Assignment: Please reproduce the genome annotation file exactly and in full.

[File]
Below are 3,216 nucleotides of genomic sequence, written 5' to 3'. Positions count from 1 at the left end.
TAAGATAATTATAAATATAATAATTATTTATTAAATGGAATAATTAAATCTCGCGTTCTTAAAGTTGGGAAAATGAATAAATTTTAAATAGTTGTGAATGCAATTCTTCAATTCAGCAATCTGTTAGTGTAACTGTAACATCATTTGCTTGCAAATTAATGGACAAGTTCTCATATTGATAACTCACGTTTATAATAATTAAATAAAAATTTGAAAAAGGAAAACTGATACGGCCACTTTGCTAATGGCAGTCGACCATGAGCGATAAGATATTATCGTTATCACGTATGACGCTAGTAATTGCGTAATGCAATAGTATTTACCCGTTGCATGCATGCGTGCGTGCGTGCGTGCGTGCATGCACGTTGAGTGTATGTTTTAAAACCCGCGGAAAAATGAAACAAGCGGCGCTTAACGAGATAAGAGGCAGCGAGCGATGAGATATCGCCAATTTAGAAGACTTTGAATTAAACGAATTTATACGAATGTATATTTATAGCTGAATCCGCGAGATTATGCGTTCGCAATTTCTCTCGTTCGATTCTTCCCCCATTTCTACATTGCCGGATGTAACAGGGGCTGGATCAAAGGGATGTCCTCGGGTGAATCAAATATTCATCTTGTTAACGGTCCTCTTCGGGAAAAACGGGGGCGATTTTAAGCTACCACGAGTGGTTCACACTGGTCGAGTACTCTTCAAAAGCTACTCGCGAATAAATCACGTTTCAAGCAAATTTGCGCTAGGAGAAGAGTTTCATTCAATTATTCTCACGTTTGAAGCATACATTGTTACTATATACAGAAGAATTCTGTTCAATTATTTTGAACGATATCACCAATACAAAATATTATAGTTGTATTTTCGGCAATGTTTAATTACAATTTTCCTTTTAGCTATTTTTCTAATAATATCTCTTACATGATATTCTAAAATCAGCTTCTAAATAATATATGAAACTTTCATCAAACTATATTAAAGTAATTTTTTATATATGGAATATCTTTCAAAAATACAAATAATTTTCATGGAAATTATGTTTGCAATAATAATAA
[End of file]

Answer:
Below are 3,216 nucleotides of genomic sequence, written 5' to 3'. Positions count from 1 at the left end.
TAAGATAATTATAAATATAATAATTATTTATTAAATGGAATAATTAAATCTCGCGTTCTTAAAGTTGGGAAAATGAATAAATTTTAAATAGTTGTGAATGCAATTCTTCAATTCAGCAATCTGTTAGTGTAACTGTAACATCATTTGCTTGCAAATTAATGGACAAGTTCTCATATTGATAACTCACGTTTATAATAATTAAATAAAAATTTGAAAAAGGAAAACTGATACGGCCACTTTGCTAATGGCAGTCGACCATGAGCGATAAGATATTATCGTTATCACGTATGACGCTAGTAATTGCGTAATGCAATAGTATTTACCCGTTGCATGCATGCGTGCGTGCGTGCGTGCGTGCATGCACGTTGAGTGTATGTTTTAAAACCCGCGGAAAAATGAAACAAGCGGCGCTTAACGAGATAAGAGGCAGCGAGCGATGAGATATCGCCAATTTAGAAGACTTTGAATTAAACGAATTTATACGAATGTATATTTATAGCTGAATCCGCGAGATTATGCGTTCGCAATTTCTCTCGTTCGATTCTTCCCCCATTTCTACATTGCCGGATGTAACAGGGGCTGGATCAAAGGGATGTCCTCGGGTGAATCAAATATTCATCTTGTTAACGGTCCTCTTCGGGAAAAACGGGGGCGATTTTAAGCTACCACGAGTGGTTCACACTGGTCGAGTACTCTTCAAAAGCTACTCGCGAATAAATCACGTTTCAAGCAAATTTGCGCTAGGAGAAGAGTTTCATTCAATTATTCTCACGTTTGAAGCATACATTGTTACTATATACAGAAGAATTCTGTTCAATTATTTTGAACGATATCACCAATACAAAATATTATAGTTGTATTTTCGGCAATGTTTAATTACAATTTTCCTTTTAGCTATTTTTCTAATAATATCTCTTACATGATATTCTAAAATCAGCTTCTAAATAATATATGAAACTTTCATCAAACTATATTAAAGTAATTTTTTATATATGGAATATCTTTCAAAAATACAAATAATTTTCATGGAAATTATGTTTGCAATAATAATAA